When the spring plates flex under load, as shown in FIG. 3, their outer ends can slide over the flat inside faces of the respective bearing members 54, 55 in the internal grooves 24 on the outer coupling structure 12 while their radially inward ends remain seated tightly, both radially `and axially, on the inner coupling structure 11. Also, as shown in FIG. 3, under load these bearing members 54, 55 can turn independent of one another in the respective groove in response to such movement of the spring plate. Because the two bearing members are separate and disconnected from each other, they can both turn and slide longitudinally independent of one another to accommodate the movement of the respective spring plate and there is no chance of binding between the spring plate and either bearing member. The bearing members 54, 55 may be of bronze, which may be extruded as a long piece of any desired length having the cross-section shown and then cut into short lengths to provide these bearing members. Alternatively, the bearing members may be of suitable hard wood, such as maple, which is then oil-soaked for lubrication purposes.

In the operation of the coupling the oil inside the coupling will be thrown out by centrifugal force into the internal grooves 24 in the outer coupling structure 12 to provide proper lubrication at the bearing members 54, 55. The sliding of the spring plates across the inside faces of these bearing members insures that oil will be continuously worked across their sliding faces for effective lubrication.

Since the several spring plates 13 are identical and are symmetrically positioned circumferentially of the coupling, they share the torque substantially equally and no single one of them is subjected to excessive stress. Even in the event of breakage of one or more of the spring plates 13, the others can assume increased individual torque loads without excessive stress on any particular one. The tapered construction of each spring plate, with the longitudinal sectional area being progressively smaller in a direction radially outward from the axis of the coupling, enables the torque load to be substantially evenly distributed across the radial extent of the spring plate. That is, where the torque is greatest, toward the radially inward side of the plate, it has a greater longitudinal sectional area so that the load per increment of area is substantially the same there as at the radially outward side of the plate, where the torque is lower because of the greater radial distance from the axis of rotation of the coupling. Consequently, there is no excessive stress concentration on any part of the spring plate.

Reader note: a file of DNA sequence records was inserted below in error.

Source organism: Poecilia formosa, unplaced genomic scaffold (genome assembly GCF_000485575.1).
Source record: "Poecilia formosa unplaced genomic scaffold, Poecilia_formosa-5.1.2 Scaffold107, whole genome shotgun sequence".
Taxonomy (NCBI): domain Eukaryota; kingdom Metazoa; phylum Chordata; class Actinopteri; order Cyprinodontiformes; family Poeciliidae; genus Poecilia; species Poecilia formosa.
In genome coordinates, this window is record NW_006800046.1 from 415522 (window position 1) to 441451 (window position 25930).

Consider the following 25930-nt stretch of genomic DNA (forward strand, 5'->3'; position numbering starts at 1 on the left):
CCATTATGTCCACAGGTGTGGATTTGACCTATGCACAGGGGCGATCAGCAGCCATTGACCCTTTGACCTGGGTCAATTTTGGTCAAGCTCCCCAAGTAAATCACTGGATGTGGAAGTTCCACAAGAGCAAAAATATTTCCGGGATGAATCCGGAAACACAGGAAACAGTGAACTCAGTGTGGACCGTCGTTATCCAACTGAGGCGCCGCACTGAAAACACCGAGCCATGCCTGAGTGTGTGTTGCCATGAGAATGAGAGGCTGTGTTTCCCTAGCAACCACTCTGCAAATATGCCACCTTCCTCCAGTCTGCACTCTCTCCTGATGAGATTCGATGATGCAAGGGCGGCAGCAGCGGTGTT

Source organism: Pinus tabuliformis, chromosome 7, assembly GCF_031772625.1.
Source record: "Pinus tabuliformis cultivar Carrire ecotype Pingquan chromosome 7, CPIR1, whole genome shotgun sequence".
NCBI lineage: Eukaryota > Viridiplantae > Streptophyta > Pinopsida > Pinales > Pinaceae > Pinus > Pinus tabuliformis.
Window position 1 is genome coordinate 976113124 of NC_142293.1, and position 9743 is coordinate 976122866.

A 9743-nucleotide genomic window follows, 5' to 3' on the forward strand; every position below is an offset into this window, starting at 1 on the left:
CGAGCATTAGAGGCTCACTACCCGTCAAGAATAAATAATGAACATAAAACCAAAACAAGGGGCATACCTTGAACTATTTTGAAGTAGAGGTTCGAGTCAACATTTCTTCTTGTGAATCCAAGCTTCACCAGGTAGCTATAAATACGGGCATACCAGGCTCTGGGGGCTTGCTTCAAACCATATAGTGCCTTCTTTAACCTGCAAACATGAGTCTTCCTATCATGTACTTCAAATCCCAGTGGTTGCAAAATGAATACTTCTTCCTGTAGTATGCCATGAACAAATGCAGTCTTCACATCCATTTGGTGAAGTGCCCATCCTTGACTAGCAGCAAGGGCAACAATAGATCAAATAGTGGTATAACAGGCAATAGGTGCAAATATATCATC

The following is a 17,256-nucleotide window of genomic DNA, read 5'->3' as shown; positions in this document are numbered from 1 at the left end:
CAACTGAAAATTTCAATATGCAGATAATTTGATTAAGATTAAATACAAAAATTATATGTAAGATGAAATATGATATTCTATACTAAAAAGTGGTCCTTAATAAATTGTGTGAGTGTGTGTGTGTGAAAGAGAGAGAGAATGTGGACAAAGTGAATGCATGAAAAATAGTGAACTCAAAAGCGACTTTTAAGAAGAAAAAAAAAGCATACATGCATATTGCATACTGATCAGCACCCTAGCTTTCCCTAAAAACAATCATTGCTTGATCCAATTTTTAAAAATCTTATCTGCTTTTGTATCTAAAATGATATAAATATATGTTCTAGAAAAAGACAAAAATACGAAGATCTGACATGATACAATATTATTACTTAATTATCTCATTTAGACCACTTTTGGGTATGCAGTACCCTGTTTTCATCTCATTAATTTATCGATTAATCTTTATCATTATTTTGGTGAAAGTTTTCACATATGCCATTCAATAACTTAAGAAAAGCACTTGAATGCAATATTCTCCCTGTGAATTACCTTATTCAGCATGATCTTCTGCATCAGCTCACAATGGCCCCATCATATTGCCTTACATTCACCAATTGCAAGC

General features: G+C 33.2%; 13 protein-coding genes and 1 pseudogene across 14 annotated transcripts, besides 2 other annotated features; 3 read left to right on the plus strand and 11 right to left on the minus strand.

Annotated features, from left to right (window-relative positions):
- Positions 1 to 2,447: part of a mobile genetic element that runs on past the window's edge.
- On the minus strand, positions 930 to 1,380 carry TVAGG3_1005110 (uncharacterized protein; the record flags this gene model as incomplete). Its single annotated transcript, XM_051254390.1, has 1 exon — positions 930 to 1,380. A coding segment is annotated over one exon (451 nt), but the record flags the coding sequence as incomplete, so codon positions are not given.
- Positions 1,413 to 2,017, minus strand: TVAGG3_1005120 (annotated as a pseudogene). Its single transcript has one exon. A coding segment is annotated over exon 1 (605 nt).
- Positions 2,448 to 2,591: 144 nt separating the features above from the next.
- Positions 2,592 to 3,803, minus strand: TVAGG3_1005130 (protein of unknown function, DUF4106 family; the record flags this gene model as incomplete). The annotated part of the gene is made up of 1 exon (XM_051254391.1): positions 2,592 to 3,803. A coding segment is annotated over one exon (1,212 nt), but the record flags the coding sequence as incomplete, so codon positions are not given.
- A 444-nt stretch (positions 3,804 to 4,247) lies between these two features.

The snap rings 30 and 31 positively locate the spring plates 13 both axially and radially on the inner coupling structure 11. They restrain the spring plates against movement radially outward due to centrifugal force as body 11 rotates.

While presently-preferred embodiments of this invention have been described in detail with reference to the accompanying drawing, it is to be understood that various structural modifications, omissions and refinements which depart from the disclosed embodiments may be adopted without departing from the spirit and scope of this invention. For example, each spring element 13 may be composed of a plurality of separate, thin plate members arranged face to face. Also, if desired, the respective spring elements may have their respective lengths disposed at an angle to the longitudinal rotational axis of the coupling, rather than parallel to that axis, and/ or the respective spring elements may extend transversely outward from the inner coupling member other than radially with respect to the longitudinal rotational axis of the coupling. Also, if appreciable axial misalignment of the drive shaft and the driven shaft is expected, a greater minimum radial clearance may be provided between the outer and inner rotatable structures of the coupling, so as to accommodate such misalignment.

I claim:

1. A flexible coupling comprising a rotatable outer coupling structure, a rotatable inner coupling structure spaced radially inward from said outer coupling structure, and a plurality of torsionally exible spring plates anchored to said inner coupling structure at circumferentially spaced locations thereon and extending laterally outward from the latter into torque-transmitting sliding engagement with sai-d outer coupling structure, said spring plates being circumferentially spaced from one another and in unobstructed confronting relationship to one another throughout their lateral extent between said inner and outer coupling structures, said spring plates laterally outward from said inner coupling structure being progressively smaller in longitudinal section and presenting a progressively decreasing resistance to torsional flexing in a laterally outward direction for substantial equalization of the torque loading on the spring plate across its lateral extent between said inner and outer coupling structures, each -of said spring plates having a substantial extent laterally between said inner and outer coupling structures and throughout said lateral extent having an extent longitudinally of the coupling which is not substantially less than said lateral extent and being thin circumferentially, each said spring plate being substantially liexible both circumferentially and transverse to both the length and the circumferential extent of the coupling.